Anatomy in Clinical Research
Anatomy is often simply defined as the science concerned with the study of the structure of biological organisms. Within all biological organisms, and indeed most mechanical devices of far less complexity than the human body, structure and function are intimately related. Thus, a more accurate definition of contemporary human anatomy would be the study of structure and its relation to function in the human body.
The study of anatomy possesses specific importance in clinical research. To understand the pathology, it is very important to understand the anatomy. If you don’t know how the body operates when everything is normal; you can’t understand why we get sick when the body doesn’t operate. So the understanding of anatomy helps us to identify certain therapies that can bring back the body to normal state from being diseased.
Clinical trials often involve patients with specific health conditions who then benefit from receiving drug otherwise unavailable treatments. Clinical trials are performed to test whether particular treatments are safe and how well they work. We need to know: Does a treatment work? Does it work better than other treatments? Does it have any side effects? Clinical trials are designed to answer these questions and improve health and quality of life for patients. Until well-designed trials have been carried out, we simply do not have enough evidence to know if a treatment is both effective and safe.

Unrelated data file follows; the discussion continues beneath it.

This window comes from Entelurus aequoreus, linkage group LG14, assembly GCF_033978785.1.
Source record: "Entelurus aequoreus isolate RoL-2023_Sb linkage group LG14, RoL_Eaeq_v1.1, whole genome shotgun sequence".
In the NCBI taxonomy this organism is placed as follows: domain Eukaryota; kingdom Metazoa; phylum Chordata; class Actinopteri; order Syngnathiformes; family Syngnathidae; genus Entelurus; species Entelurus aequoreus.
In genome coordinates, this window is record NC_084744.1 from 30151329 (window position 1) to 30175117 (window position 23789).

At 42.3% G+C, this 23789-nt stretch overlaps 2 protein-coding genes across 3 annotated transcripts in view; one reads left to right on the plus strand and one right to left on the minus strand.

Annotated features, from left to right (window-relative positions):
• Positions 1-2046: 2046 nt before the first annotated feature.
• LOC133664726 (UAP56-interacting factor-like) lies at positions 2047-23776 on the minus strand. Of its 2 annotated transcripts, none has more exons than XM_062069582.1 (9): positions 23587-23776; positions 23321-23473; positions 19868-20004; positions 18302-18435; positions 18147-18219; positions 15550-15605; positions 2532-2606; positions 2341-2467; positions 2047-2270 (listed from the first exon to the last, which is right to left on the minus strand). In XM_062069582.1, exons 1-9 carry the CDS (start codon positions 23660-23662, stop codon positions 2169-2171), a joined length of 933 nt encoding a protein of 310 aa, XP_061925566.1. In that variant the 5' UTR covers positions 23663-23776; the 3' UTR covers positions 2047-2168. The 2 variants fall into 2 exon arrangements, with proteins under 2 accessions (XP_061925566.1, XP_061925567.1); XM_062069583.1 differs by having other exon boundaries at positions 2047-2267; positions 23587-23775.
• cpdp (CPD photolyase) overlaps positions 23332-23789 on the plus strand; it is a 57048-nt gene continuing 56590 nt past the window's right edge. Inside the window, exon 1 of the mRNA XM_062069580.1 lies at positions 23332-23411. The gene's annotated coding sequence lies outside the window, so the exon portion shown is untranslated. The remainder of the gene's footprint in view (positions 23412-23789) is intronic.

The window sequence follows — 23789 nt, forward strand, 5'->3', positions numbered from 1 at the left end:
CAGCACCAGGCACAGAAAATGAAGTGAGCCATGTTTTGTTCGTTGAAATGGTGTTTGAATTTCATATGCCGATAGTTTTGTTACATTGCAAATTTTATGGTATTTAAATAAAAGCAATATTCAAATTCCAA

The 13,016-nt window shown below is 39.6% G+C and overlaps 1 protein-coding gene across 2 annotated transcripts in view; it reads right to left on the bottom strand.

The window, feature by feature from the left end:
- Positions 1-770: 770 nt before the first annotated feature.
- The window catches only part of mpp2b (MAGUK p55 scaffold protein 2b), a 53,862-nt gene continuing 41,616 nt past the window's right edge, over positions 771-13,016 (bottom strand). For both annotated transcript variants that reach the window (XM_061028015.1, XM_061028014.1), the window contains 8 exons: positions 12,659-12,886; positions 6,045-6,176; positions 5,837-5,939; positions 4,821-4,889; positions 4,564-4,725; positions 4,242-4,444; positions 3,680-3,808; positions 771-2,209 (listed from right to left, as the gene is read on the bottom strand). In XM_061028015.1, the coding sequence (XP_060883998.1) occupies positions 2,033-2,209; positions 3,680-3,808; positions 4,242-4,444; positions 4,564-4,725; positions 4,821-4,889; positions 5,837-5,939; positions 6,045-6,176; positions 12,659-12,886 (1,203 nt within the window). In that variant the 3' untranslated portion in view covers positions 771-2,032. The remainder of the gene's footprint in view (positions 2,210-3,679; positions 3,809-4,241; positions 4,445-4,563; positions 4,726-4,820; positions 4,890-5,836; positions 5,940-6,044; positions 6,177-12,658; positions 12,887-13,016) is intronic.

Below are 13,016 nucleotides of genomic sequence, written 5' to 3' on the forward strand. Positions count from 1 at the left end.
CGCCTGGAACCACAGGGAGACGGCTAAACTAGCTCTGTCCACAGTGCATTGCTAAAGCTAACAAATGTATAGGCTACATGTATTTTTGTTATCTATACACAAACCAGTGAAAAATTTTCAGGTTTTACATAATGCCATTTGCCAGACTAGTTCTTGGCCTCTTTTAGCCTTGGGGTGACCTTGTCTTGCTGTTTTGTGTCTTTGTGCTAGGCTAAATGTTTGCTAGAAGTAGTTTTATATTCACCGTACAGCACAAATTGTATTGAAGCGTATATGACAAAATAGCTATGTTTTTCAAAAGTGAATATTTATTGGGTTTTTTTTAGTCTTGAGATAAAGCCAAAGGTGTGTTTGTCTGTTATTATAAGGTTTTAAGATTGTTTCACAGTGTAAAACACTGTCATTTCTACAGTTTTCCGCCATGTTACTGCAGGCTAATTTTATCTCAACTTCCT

When doctors make decisions about how to treat a particular illness or condition, they use their medical knowledge, based on the textbooks they have read, the results they have observed in previous patients, similar observations by their colleagues, what they have heard at conferences and what they have read in medical journals and manuscripts. Here the application of anatomy plays a vital role; the structural and functional changes obtained from the study can be analyzed with the knowledge of anatomy. There are many health conditions involved with structural and functional changes of specific organ systems, if these changes can be monitored carefully while performing a study, it would be easy to identify whether the investigational drug acts safer or not. The changes can be observed either visually or by performing specific chemical tests and scans.
The skeletal anatomy of all other used widely in the radiology studies to identify specific end points of the reports. Skeletal anatomy plays an important role in evaluating the images obtained from scanning reports. The structural differences can be clearly observed and compared with the healthy ones with the application of knowledge in skeletal anatomy. Clinical trial personnel should have basic understanding and knowledge of anatomy for effective clinical trial conduct.